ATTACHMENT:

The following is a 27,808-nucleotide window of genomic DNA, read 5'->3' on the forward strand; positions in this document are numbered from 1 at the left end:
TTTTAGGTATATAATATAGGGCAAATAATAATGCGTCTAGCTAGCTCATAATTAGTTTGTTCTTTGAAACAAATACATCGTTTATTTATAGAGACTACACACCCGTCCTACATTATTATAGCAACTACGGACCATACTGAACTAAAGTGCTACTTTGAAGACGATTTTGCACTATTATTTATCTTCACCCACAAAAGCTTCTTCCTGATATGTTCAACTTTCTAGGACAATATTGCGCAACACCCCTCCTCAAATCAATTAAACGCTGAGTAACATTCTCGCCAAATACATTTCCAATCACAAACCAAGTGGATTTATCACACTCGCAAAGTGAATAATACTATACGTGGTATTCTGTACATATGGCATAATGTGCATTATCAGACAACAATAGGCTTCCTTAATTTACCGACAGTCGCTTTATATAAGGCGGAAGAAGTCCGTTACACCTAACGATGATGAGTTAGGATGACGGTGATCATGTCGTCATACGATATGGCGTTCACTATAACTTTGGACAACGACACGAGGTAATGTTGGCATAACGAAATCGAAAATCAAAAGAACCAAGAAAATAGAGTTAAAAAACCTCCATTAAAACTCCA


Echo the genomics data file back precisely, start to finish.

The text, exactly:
The following is a 27,808-nucleotide window of genomic DNA, read 5'->3' on the forward strand; positions in this document are numbered from 1 at the left end:
TTTTAGGTATATAATATAGGGCAAATAATAATGCGTCTAGCTAGCTCATAATTAGTTTGTTCTTTGAAACAAATACATCGTTTATTTATAGAGACTACACACCCGTCCTACATTATTATAGCAACTACGGACCATACTGAACTAAAGTGCTACTTTGAAGACGATTTTGCACTATTATTTATCTTCACCCACAAAAGCTTCTTCCTGATATGTTCAACTTTCTAGGACAATATTGCGCAACACCCCTCCTCAAATCAATTAAACGCTGAGTAACATTCTCGCCAAATACATTTCCAATCACAAACCAAGTGGATTTATCACACTCGCAAAGTGAATAATACTATACGTGGTATTCTGTACATATGGCATAATGTGCATTATCAGACAACAATAGGCTTCCTTAATTTACCGACAGTCGCTTTATATAAGGCGGAAGAAGTCCGTTACACCTAACGATGATGAGTTAGGATGACGGTGATCATGTCGTCATACGATATGGCGTTCACTATAACTTTGGACAACGACACGAGGTAATGTTGGCATAACGAAATCGAAAATCAAAAGAACCAAGAAAATAGAGTTAAAAAACCTCCATTAAAACTCCA